A bronze statute depicts cabin life as it might have been for a young slave in the mid-19th century.

A bronze statute depicts cabin life as it might have been for a young slave in the mid-19th century.

Visitors to the Whitney Plantation learn that punishments administered by the overseers, institutionalized through the so-called black codes, had absolute obedience as a goal (see Schafer).  Difficult living conditions, starvation rations, rape, and murder are all covered in the tour, prodding visitors to remember and relate honestly to a difficult history.  Toward that end, the entrance ticket is a lanyard with a slave’s story and picture on it. One of ours explained the story of Anne Clark:

I ploughed, hoed, split rails. I done the hardest work ever a man ever did. I was so strong, iffen he needed me I’d pull the men down so the marster could handcuff’em. They’d whop us with a bullwhip. When women was with child they’d dig a hole in the groun’ and put their stomach in the hole and then beat’em. They’d allus whop us.

The Whitney Plantation does not host weddings or serve fancy dinners; instead it merely bears witness to history from below-- although not without an acknowledgement of those who occupied the plantation mansion.  The tour ends in the mansion, a fantastic denouement.  By then, visitors aren’t impressed by the high life; the exquisite mantle pieces, oil paintings and fine china seem merely like the sad trophies of social injustice.

As professors in criminal justice and criminology, we can help shift the narrative to where it belongs by focusing more intently on the plantation as a precursor to modern day policing in southern states.  The plantation systems used privately-paid overseers in cooperation with public sheriffs to criminalize African-Americans who attempted to live life outside of forced labor.  Punishments were not publicly administered for the crimes of being an escaped slave, but rather meted out in private where a plethora of instruments of torture had been forged by the plantation blacksmith.  This was a deliberate and violent social system of injustice that was accomplished through the marriage of economic interests and the legal apparatus and led to the convict-leasing system of the Reconstructionist era south (see Mancini).  Rather than dusty chapters in a distant past, the lessons of slavery—a capitalist pursuit that captured a criminal justice system for its purposes—may help us make sense of present day phenomena such as racially disproportionate mass incarceration or the rise of the private prison industry.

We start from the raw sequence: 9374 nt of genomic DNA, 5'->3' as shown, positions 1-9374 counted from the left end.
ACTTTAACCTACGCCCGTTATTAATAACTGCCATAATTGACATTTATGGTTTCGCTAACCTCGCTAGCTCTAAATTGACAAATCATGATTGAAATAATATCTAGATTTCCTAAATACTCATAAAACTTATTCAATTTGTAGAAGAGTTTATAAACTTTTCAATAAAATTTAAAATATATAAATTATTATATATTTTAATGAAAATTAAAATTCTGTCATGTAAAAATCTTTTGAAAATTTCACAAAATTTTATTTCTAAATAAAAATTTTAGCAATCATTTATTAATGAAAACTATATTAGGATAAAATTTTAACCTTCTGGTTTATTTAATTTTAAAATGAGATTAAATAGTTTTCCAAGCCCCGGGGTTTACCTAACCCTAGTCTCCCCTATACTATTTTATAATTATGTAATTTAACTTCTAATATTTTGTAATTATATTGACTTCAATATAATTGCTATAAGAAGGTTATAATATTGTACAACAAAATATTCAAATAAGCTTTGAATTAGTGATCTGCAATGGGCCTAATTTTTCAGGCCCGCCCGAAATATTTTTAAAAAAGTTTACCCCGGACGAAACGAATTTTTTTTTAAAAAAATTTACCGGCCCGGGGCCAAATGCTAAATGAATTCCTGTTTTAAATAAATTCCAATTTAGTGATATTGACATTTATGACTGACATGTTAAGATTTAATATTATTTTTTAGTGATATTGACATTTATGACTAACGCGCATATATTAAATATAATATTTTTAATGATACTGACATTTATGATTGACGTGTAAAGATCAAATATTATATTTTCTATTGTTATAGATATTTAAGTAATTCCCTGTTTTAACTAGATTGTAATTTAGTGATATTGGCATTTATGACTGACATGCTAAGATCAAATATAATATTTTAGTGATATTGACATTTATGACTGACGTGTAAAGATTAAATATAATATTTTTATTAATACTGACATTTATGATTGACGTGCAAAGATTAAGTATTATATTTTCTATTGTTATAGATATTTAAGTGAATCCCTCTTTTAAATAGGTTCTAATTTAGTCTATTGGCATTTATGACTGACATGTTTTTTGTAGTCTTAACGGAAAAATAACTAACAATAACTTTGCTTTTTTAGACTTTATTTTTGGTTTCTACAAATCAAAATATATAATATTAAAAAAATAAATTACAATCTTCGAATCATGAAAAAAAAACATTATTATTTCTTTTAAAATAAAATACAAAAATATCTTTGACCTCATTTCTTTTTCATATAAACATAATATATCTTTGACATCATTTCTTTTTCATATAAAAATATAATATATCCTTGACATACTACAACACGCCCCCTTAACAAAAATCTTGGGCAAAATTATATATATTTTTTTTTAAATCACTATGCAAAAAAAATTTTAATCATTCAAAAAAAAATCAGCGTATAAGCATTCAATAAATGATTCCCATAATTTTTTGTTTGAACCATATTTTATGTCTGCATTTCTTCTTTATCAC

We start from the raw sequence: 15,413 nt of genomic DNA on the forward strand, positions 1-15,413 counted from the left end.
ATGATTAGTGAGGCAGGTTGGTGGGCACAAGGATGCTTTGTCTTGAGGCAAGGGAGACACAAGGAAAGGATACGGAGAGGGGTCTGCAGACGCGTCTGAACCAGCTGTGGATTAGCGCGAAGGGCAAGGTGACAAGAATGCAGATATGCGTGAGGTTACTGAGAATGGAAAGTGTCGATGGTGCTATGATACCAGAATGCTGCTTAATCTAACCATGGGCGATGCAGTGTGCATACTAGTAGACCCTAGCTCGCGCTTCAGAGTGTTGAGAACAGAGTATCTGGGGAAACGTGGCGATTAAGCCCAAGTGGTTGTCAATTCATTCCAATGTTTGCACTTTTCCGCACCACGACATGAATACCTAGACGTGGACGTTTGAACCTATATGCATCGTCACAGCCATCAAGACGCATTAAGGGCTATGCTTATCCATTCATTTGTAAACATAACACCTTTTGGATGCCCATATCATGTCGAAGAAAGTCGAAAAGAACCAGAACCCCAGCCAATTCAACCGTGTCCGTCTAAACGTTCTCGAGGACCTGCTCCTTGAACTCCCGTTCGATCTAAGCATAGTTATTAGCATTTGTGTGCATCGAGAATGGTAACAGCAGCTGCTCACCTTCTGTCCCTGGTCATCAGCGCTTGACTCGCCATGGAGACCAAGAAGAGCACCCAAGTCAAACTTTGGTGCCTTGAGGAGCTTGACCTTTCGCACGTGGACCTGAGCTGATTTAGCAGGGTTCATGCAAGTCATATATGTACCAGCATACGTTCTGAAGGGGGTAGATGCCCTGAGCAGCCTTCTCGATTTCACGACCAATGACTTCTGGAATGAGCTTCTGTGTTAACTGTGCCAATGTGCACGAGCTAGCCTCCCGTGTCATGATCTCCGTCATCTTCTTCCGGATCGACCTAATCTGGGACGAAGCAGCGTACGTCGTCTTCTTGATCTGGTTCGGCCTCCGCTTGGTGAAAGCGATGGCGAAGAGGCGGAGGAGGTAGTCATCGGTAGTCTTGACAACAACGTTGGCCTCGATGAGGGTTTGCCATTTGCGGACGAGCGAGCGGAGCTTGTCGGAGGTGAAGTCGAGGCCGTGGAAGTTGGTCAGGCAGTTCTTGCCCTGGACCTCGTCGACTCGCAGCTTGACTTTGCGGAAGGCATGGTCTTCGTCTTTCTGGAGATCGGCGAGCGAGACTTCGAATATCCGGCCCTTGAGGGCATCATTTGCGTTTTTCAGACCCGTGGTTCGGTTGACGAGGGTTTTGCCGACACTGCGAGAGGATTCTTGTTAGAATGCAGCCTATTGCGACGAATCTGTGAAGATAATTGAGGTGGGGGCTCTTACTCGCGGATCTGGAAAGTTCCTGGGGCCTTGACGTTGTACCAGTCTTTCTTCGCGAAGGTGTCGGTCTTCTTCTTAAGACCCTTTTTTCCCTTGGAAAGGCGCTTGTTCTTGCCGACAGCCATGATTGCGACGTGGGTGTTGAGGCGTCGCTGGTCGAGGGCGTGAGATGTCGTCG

The dominant rhetoric of the present day plantation tourism celebrates the luxury of the “big house” of white landowners. Given the violent history, this is puzzling, at best, and an abomination at worst.  Luckily, the Whitney Plantation is changing the conversation.

Lieselot Bisschop is a criminologist at Erasamus University Rotterdam (The Netherlands) and a research fellow at Ghent University.  Staci Strobl is a criminologist at the University of Wisconsin-- Platteville.

For a history of the slave community at Habitation Haydel (the Whitney Plantation), see Ibrahima Seck's Bouki Fait Gombo.